Managing Your Public and Private Lives

With the rising popularity of social media and social networking, some people are struggling to define their boundaries. What is fair game to disclose online and what should be kept private? This is a question that is largely a matter of personal preference, but there are a few general guidelines that you may want to keep in mind.

The Personal is Public?

Speaking for myself, I tend to vary my Twitter updates to include both professional and personal interests. I’ll talk about the business of freelance writing, but I’ll also send out the occasional TwitPic with a shot of what I made for lunch. I feel this helps to reinforce that I am indeed a real person and not just an online persona.

This may make it seem like I am living and describing the entirety of my life online, but that’s not completely true. There are obviously still some aspects and areas in my life that I’d like to keep private.

This exact sentiment was expressed by Darren Barefoot a while back on his blog. He’s much less likely to discuss the most personal areas of his personal life, but he’ll gladly blog about the conferences he attends or the international traveling he enjoys.

Only You Are Online?

In general, one rule that I try to follow is to keep my tweeting to myself. What this means is that I may talk about my own observations, but I minimize any specific mention of friends or family who are not as involved in the social media world. The same can be said about Facebook updates too.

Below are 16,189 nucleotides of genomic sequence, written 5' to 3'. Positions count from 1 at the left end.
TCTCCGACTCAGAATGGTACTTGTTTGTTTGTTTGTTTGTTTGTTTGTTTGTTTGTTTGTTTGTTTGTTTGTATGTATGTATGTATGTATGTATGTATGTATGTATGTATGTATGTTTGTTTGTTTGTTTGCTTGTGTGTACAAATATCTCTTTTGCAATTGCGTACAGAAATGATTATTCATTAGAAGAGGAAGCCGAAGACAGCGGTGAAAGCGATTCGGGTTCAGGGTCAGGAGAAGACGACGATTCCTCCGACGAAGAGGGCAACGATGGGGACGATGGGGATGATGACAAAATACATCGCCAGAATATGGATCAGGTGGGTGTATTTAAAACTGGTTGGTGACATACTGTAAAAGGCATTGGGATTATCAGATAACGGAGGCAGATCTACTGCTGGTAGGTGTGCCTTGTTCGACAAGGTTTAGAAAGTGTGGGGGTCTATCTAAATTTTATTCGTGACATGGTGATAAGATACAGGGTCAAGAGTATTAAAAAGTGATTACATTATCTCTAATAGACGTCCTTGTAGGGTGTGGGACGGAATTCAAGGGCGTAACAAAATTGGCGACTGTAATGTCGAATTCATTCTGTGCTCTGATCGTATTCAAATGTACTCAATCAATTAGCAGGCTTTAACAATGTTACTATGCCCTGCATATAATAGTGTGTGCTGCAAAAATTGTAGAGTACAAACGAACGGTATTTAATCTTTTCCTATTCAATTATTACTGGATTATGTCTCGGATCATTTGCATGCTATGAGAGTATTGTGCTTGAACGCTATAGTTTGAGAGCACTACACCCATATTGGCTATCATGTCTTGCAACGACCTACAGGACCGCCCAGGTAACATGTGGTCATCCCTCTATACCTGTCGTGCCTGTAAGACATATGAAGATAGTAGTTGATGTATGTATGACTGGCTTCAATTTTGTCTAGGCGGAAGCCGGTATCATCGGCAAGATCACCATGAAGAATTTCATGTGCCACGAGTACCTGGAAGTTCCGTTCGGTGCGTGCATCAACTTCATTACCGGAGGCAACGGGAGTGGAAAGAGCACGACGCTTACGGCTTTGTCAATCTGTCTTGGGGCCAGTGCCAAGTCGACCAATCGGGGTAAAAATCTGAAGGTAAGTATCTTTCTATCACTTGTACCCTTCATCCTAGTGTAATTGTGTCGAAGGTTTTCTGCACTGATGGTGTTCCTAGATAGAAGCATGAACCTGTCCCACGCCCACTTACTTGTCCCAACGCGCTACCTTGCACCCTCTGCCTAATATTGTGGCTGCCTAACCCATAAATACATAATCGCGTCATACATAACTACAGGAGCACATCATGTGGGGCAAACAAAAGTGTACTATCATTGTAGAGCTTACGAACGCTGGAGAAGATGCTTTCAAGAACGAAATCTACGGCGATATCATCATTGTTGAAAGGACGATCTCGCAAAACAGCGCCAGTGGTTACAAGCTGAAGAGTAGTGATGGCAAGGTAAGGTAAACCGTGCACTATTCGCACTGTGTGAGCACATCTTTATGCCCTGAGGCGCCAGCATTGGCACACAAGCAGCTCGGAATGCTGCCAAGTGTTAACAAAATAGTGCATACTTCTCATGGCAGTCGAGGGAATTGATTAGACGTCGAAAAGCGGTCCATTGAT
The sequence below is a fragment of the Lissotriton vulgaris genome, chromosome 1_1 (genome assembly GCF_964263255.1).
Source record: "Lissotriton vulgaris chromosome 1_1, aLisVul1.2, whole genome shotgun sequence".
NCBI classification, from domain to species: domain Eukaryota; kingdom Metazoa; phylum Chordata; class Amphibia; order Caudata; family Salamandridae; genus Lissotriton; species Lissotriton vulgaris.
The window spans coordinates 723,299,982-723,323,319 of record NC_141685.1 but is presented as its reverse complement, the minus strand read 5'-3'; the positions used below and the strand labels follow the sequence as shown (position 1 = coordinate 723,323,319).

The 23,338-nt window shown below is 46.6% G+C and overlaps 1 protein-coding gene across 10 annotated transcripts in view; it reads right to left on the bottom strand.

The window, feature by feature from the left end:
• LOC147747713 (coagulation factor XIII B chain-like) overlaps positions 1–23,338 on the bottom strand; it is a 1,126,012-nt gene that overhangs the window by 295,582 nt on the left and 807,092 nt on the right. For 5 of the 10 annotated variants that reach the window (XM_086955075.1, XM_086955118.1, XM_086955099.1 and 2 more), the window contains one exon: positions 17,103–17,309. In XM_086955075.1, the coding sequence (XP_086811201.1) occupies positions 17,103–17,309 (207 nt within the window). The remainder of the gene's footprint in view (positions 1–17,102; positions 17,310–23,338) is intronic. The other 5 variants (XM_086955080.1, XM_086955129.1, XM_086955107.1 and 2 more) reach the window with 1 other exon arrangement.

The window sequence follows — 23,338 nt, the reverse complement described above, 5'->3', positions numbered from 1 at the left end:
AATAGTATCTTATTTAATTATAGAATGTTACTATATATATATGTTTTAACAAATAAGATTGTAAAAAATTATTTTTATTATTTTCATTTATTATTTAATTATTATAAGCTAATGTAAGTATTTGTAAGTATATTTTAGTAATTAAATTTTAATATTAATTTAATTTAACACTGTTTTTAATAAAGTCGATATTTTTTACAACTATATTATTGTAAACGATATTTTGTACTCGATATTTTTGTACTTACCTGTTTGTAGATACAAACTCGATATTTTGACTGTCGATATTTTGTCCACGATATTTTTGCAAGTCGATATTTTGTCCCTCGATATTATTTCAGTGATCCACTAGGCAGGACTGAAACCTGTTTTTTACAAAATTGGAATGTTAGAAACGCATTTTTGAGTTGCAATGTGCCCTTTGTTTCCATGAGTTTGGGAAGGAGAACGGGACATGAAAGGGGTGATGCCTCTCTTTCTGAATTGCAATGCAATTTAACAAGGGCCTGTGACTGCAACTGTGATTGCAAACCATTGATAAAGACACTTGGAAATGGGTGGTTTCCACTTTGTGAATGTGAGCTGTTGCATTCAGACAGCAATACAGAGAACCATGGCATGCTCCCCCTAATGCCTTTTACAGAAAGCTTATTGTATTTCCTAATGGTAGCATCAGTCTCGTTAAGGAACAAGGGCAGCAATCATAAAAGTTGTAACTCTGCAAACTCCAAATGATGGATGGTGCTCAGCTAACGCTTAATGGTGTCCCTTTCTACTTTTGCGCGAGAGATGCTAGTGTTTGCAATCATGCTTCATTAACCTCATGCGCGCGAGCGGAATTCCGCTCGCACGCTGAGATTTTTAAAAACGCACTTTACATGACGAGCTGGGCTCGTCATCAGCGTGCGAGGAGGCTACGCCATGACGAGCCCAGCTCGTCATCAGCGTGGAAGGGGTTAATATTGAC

The exception to this rule is when I talk with or about other social media enthusiasts. This is a part of my marketing strategy, but it’s also to interact with the online community. Mentioning some of the other Dot Com Pho regulars is perfectly acceptable, for instance, but if something is said to me in confidence, I will respect those wishes accordingly.

An Indelible Mark on the Web

Remember that the Internet is forever. Even if you choose to delete that update or remove that picture, it has already been archived some place. Without too much effort, just about anyone can dig it back up.

Don’t post anything online that you will regret down the road. Naturally, you’ll want to avoid posting information that could lend itself to identity theft too. That’s not something that you’d like to experience, I’m sure.

How do you manage your public and private lives? What do you post and what don’t you post?